The adventures of The Impossibles typically see them touring or rehearsing, only to come across a big crime, moments before being contacted by Big D and asked to go into action. The villains they face are fun but ludicrous, such as The Bubbler, Fero The Fiendish Fiddler, The Perilous Paper Doll Man, and The Insidious Inflator. Riding in their flying car, with a cry of “Rally Ho!”the three heroes dispatch their foes with style and more than a little humor. Voices of the heroes were by the great Paul Frees, Don Messick, and Hal Smith, guaranteeing flawless delivery.
Frankenstein Jr. seemed to have eventually been modelled after the Japanese show Gigantor, which had been airing on American television since early that year. (Early development art for Frankenstein Jr. shows no little boy character, as he was added later.) Frankenstein Junior was a giant robot owned and operated by Buzz Conroy, aided by his father Professor Conroy, largely out of their mountaintop observatory. Their hometown of Civic City seemed to be a lightning rod for all manner of sinister foes, only a little less silly than those faced by The Impossibles. Junior’s adventures were designed more for excitement than comedy, bringing to mind such shows as Young Samson or Space Ghost. Episode titles bear out the more serious threats, including Alien Brain From Outer Space, The Spyder Man, Invasion Of The Robot Creatures, and The Mad Monster Maker. Ted Cassidy gave Frankenstein Junior an appropriately deep and friendly voice, while Buzz was played by Dick Beals, known for voicing Davey in Art Clokey’s Davey And Goliath show. John Stephenson played the professor for this show, as he had played Jonny’s dad on Jonny Quest.
Scheduled against the (in a way) similar King Kong (a series about a boy and his giant ape) and the first year of Flintstones reruns, Frankenstein Jr. And The Impossibles managed to run two seasons before succumbing to the backlash against violent children’s programming. True, the show was all about physical conflict, but it seems pretty tame by today’s standards, especially considering the lovely silliness inherent in the plots. Its initial success, along with that of Space Ghost, did lead to many more superhero shows, however, prior to the backlash. Reruns of Frankenstein Jr. showed up again as part of the Space Ghost/Frankenstein Jr. show in 1976, before fading away again, to be remembered only with an occasional comic book appearance or toy release. The Impossibles showed up even less often, except for being re-created in a sense as part of The Super Globetrotters, that high concept 1979 cartoon that saw The Harlem Globetrotters transformed into superheroic identities, among them Multi Man, Fluid Man, and the coil-like Spaghetti Man.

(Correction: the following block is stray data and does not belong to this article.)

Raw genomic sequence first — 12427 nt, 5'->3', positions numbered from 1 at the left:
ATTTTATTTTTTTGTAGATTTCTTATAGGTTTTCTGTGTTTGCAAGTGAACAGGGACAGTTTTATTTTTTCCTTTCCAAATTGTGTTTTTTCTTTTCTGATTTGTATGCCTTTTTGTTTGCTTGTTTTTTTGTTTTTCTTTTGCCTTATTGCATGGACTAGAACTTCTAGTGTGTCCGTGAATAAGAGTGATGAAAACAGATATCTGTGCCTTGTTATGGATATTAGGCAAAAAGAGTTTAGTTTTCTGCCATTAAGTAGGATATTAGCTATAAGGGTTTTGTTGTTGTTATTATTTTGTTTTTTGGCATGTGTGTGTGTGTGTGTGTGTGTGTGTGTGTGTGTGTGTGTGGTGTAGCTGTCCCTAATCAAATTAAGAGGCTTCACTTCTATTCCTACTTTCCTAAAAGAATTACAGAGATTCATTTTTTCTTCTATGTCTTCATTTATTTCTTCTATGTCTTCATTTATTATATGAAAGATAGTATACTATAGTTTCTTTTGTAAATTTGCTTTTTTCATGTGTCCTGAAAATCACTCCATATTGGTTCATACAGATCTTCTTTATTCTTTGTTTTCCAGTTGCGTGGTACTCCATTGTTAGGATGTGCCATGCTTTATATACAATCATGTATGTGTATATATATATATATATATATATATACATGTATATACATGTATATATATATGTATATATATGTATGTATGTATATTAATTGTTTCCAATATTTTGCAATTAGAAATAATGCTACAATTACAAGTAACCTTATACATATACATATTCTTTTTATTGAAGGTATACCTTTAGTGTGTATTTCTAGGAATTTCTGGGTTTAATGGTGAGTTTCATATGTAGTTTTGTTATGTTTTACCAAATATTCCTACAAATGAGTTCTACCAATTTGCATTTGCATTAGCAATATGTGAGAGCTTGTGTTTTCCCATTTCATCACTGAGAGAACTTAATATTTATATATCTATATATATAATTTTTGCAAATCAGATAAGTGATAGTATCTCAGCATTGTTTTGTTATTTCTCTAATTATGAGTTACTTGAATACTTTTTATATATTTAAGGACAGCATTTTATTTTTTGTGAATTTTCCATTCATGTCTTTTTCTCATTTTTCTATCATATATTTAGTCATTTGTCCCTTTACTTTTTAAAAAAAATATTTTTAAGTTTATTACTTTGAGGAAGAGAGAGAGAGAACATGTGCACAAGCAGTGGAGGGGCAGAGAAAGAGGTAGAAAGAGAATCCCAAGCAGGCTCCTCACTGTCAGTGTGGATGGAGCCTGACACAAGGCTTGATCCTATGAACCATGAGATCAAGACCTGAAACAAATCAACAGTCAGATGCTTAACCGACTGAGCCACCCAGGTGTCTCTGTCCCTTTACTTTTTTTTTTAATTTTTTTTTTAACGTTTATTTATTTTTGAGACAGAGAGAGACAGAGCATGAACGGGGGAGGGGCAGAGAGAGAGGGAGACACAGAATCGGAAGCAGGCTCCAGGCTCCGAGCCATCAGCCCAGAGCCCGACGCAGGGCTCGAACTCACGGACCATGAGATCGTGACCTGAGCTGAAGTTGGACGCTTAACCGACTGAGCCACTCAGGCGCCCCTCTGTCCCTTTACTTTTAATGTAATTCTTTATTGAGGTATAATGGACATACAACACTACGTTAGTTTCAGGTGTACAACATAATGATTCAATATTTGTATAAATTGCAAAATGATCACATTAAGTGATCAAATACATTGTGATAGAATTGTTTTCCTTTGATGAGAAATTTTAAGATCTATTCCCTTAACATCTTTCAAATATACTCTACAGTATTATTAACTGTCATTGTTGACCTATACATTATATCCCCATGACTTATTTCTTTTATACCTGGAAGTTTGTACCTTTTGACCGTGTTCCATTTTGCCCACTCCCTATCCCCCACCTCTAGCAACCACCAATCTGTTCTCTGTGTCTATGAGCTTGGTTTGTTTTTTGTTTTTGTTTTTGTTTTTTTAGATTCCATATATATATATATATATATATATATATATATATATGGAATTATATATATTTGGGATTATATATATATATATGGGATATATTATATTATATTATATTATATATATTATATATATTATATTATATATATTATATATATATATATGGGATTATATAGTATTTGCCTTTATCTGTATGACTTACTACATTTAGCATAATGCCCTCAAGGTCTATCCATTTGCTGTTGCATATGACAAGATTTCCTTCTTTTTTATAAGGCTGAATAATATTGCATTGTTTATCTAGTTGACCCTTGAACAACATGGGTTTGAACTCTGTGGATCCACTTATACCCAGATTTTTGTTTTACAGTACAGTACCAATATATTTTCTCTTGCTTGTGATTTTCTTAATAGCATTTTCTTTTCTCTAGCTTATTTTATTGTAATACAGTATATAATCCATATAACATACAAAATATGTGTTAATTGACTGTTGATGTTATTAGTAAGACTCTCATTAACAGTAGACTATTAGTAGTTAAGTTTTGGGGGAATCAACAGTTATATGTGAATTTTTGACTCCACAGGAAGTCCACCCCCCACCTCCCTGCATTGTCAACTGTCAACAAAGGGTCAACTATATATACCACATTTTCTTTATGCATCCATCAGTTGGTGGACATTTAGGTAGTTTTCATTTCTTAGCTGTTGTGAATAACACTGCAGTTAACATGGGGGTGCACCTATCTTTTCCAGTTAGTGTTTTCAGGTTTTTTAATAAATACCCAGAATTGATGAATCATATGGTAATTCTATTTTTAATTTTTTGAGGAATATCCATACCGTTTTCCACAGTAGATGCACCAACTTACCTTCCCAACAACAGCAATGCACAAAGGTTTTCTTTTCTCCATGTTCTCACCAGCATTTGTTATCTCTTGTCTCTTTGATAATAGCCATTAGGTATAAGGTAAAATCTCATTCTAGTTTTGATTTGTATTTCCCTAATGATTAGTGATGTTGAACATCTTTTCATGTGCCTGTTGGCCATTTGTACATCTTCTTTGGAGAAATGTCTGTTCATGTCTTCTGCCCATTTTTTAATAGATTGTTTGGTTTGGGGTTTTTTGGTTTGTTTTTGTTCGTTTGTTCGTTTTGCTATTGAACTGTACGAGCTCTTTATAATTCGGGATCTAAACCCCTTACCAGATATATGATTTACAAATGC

To see the appeal of the original show, however, you need to view this two-disc DVD set, which contains all nineteen episodes. With appealing designs, excellent cartooning, and solid scripts that balance action and humor, this is a show that can appeal to old-time Hanna-Barbera fans as well as their kids.